In a new interview with CBS Sunday Morning, Pete Davidson opened up to anchor Tony Dokoupil about his father’s tragic death on 9/11 and his past struggles with suicidal thoughts and depression. His issues are referenced in The King of Staten Island, a new semi-autobiographical film about a 20-something attempting to find his way in life. Davidson, 26, serves as the co-writer and star of the film, which was directed by Judd Apatow.
Davidson’s firefighter father died while responding to the attacks on the World Trade Center in 2001. The Saturday Night Live, who was only 7 at the time, spoke to Dokoupil about his realization that something was wrong.
"I don't remember the moment I found out, but I remember when I started to get curious, because a lot of his friends would be coming over. And he wasn't over," Davidson said. "I started to put two and two together that maybe something was wrong."
Davidson still considers his father’s death to be one of the defining moments of his life.
"When people have something like that happen to them, often it's like a dividing line in their life; there's everything before, and there's everything after,” noted Dokoupil. “Did you feel like even though you were only a kid, you were already a changed person?"
"Oh, yeah, absolutely,” Davidson responded. “One of my best friends is forever gone."
A few years later, Davidson turned to comedy. By the time he was a teen, he was doing standup at open mic nights in Manhattan. By age 20, he was cast on Saturday Night Live, a show he didn’t even realize was still on the air when he was asked to audition. The show changed his life “drastically.”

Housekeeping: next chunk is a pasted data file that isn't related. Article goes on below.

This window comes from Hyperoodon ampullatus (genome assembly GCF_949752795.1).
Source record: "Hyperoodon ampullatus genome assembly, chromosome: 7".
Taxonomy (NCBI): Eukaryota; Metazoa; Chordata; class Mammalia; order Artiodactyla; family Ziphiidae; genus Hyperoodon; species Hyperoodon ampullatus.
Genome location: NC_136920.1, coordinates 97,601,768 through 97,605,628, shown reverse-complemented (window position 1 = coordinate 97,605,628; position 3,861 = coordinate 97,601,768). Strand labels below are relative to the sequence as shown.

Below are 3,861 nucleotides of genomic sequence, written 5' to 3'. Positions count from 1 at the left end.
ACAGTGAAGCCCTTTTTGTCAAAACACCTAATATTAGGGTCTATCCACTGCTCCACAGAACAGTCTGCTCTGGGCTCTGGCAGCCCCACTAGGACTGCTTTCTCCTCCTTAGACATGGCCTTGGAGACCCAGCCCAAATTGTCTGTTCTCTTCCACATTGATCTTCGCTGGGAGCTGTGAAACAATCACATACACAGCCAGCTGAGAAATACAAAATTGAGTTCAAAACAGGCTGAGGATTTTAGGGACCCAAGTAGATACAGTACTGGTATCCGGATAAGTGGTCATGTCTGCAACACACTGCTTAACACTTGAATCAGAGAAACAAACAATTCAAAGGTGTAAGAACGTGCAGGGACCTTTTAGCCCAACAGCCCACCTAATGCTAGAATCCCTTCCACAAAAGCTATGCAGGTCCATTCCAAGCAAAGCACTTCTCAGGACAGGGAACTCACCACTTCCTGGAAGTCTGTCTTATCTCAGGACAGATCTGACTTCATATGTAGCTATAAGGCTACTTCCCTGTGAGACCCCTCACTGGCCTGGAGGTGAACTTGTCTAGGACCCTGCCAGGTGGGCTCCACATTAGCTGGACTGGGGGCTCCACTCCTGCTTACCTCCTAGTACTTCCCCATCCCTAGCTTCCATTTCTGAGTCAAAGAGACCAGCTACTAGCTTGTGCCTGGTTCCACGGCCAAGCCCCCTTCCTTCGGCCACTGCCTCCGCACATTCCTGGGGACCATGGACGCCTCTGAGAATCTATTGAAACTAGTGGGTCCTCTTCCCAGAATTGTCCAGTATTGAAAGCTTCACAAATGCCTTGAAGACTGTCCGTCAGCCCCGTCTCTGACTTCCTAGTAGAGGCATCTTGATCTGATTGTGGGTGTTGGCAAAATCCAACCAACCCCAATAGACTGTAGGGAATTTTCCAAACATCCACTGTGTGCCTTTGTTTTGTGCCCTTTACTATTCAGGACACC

“It really, really changed my life,” he told Dokoupil.
But because he was significantly younger than the rest of cast, Davidson said it felt a bit like “charity.”
"I was, like, 10, 12 years younger than everybody else. So, it felt like it was a joke,” he joked. “It felt, like, very Make-a-Wish-y!'"
Though Davidson quickly became a fixture on the NBC show, personal issues began to plague him off-stage. Describing himself as “very self-hating,” he shared that he became suicidal by 2017. When asked by Dokoupil how close he got to harming himself, Davidson said he was “as close as you can get.”
"I mean, just, like testing the waters,” said Davidson. “And until I met the right treatments and met the right doctors and did all the work that you need to do to, like, not feel that way, it got pretty dark and scary."
During one scene in the film, Davidson closes his eyes while he’s driving on a busy road. It’s an experience he said came from his real life.
"Yeah, that's true. I used to do that,” he told Dokoupil. “That's horrible to say. But yeah, I used to close my eyes on a closed road, usually at night. And I would drive without a seatbelt."
Despite his past difficulties, channeling his person experiences into the film has been a “cleansing” opportunity for Davidson, he added.
"I feel like I got to speak about it in the biggest way possible, and I could get my story out there. So I feel like, now I could, like, let it go," he said.
If you or someone you know is having suicidal thoughts, don’t hesitate to reach out for help. The National Suicide Prevention Lifeline is open 24 hours a day at 800-273-8255.
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